Many senior managers with good track records have never had to manage a business in a recession. They have never been trained to do so, yet are expected to immediately effect a series of measures aimed at enabling their organisation to survive one of the worst economic downturns in international corporate history.
Their minds will be on cost-cutting, restructuring, redundancies, supply chain management, margin maintenance, working capital management, and possibly even the need for short-term funding to bring about these changes. These are all areas that require specialist knowledge and expert deployment.
An experienced interim manager of 15 years' standing will have managed during two recessions already. They will be a specialist in their field and will be able to focus on delivering results. If you needed a back operation, you would ask your GP to refer you to an expert surgeon - the same principle should be true in the corporate world. Bring in a specialist.
Interim managers are independent and have no axe to grind. They are only as good as their last job, and need excellent references to continue practising, so you can be confident they will give you their best.
For example, one specific area at the front of many managers' minds at the moment is redundancy. There is much written about the effects on people who lose their jobs. But what of the managers asked to deliver the cuts? Recent research commissioned by Burden Dare among 200 companies undertaking redundancy programmes showed that half of today's managers who are asked to make staff redundant receive no training.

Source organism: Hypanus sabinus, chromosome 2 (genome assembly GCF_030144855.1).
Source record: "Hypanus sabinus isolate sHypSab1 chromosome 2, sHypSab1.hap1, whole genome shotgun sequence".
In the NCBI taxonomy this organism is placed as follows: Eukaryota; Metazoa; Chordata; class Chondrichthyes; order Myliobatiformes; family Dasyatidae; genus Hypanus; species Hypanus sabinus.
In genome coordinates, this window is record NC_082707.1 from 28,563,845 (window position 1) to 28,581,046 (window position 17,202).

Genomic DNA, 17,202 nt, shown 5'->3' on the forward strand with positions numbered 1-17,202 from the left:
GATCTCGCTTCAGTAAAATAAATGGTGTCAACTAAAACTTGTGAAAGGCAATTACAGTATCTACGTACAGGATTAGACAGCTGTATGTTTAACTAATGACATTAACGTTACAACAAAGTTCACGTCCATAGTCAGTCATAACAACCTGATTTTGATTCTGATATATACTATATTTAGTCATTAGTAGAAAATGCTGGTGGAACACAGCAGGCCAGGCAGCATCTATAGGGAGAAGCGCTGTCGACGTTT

This is a threat to the wellbeing of all involved, and leaves an organisation open to legal exposure for incorrect processes. Nearly two-thirds (71%) said they were stressed as a result of being asked to make people redundant, and one-third said they enjoyed their job less as a result, with a further 12% believing they became ineffective managers. Most importantly, more than one-third (38%) felt that their health and family life had suffered.
A skilled interim manager can deliver a redundancy programme - something that permanent managers are unlikely to want to do - with objectivity and compassion, minimising the neg